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For every way to get to a new mountain or river, there were always 2-5 different ways to get there. The roads were so bad, some literally had drop downs into dried up rivers. It could of potentially be dangerous. We did get 3 flat tires, including one that happened when we were close to 50 mph winds and the sand was being blown in our faces. Well, on the bright side, I now know how to fix a flat tire.

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If you go alone: bring a GPS with coordinates already mapped up and downloaded. GPS does not work in the middle of no where. Makes sure you bring enough food and water for the days you go into the circuit. There is no place to buy food, except one touristy place that was an overpriced restaurant near the hot springs ¨agua termales¨.

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We camped, which was crazy cold, probably the coldest I have ever been in my life. I could not feel my numb feet and have never shivered that much. I would recommend bringing fire wood if you can so you can build a fire. If you go by yourself make sure to bring AT LEAST 2 – 70 liter gas cans on your roof rack. There are no gas stations and if you are lucky in San Juan or other small towns you can knock on doors and ask the locals if they are selling any gas. Better to be safe than sorry.

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Tire

Here is John fixing the second flat tire, with such crazy winds it blew the jack off the car!

Toll

Here was a toll that one local town decided to make for cars to pass through and pay. Some towns even have a string or rope to make cars stop. Does not seem legal! This one he is using a rock to raise the toll.

In the end, after 3 days of travelling, getting lost, finding our way again, stumbling upon majestic rivers and pink flamingos, running out of gas, getting 3 flat tires, being too cold to sleep, loosing more things on the 3 day trek than our entire travels, and just being unprepared made for an eventful Uyuni tour for me. I would recommend taking a 3 day circuit from Uyuni to the Chilean border. There is so much competition out there, and tons of horror stories that I head. Like they say in Bolivia, what you pay for is what you get!

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Colca Canyon Trek, Peru

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The Coloca Canyon: Earthquake country, flying condors, loney dirt-cactus filled paths, getting lost, running raging rivers, playful dangerous gysers, stray dogs panting medicinal hot springs, striking mountains as far as the eye can see. This is my kind of Peru.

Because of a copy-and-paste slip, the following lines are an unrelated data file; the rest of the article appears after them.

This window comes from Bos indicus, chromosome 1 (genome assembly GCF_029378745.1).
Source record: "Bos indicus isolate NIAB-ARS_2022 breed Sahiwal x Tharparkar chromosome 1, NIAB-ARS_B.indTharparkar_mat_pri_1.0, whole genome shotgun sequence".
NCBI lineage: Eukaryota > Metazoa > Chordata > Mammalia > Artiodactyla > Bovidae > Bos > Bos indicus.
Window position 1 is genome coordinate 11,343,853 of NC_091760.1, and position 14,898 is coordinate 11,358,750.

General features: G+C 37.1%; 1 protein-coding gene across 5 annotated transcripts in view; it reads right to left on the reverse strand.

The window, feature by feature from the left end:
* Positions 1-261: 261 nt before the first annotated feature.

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Located in the Southern part of Peru in the second deepest canyon in the world, this 3 day hike was one I waited 3 weeks to take. It was one of the reasons why I came to the small town of Cabanconde, and well worth the wait.

The trek started in Cabanaconde, and the first leg was criss cross, zigzag deep into the canyon. We headed steep deep down into the valley about 1,000 meters. When the altitude changed, so did the trees, birds, temperature and life surronding us. It took us about 4 hours down to get to the Colca River at the bottom of the canyon where we met a geyser that was exploding before our eyes. Without hesitation we decided to test all the tiny pools of water the swirled with the cold mountain river, and eventually swim in them. It was potentially dangerous but worth the thrill as it was the highlight of the hike for me. The canyon was actually created from an earthquake as it seperated the canyon into two.

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Next stop was an hour to small part of the river called Lluar, barely a little town, more like one hostal was settled next to the Colca river at the deepest part of the canyon. Little ducklings learned how to swim upstream from their parents, hot pools of medicinal thermals, polar bear diving into the cold rivers (going from one hot spring into the cold river and back again), and light hints of eucalyptus saturated in the rainfall which was the first we had had in months filled the air with a thick smell. So much beauty.

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There was a little friend, named Pepe who was a 7 month old Alpaca (llama) that lived outside of our dormitory. He was quite friendly and frequently would blow snot on you. He was very photogenic and made for some good photos and laughs. The owners were planning on getting a female llama and starting a family for what they reffered to as ¨decorations¨.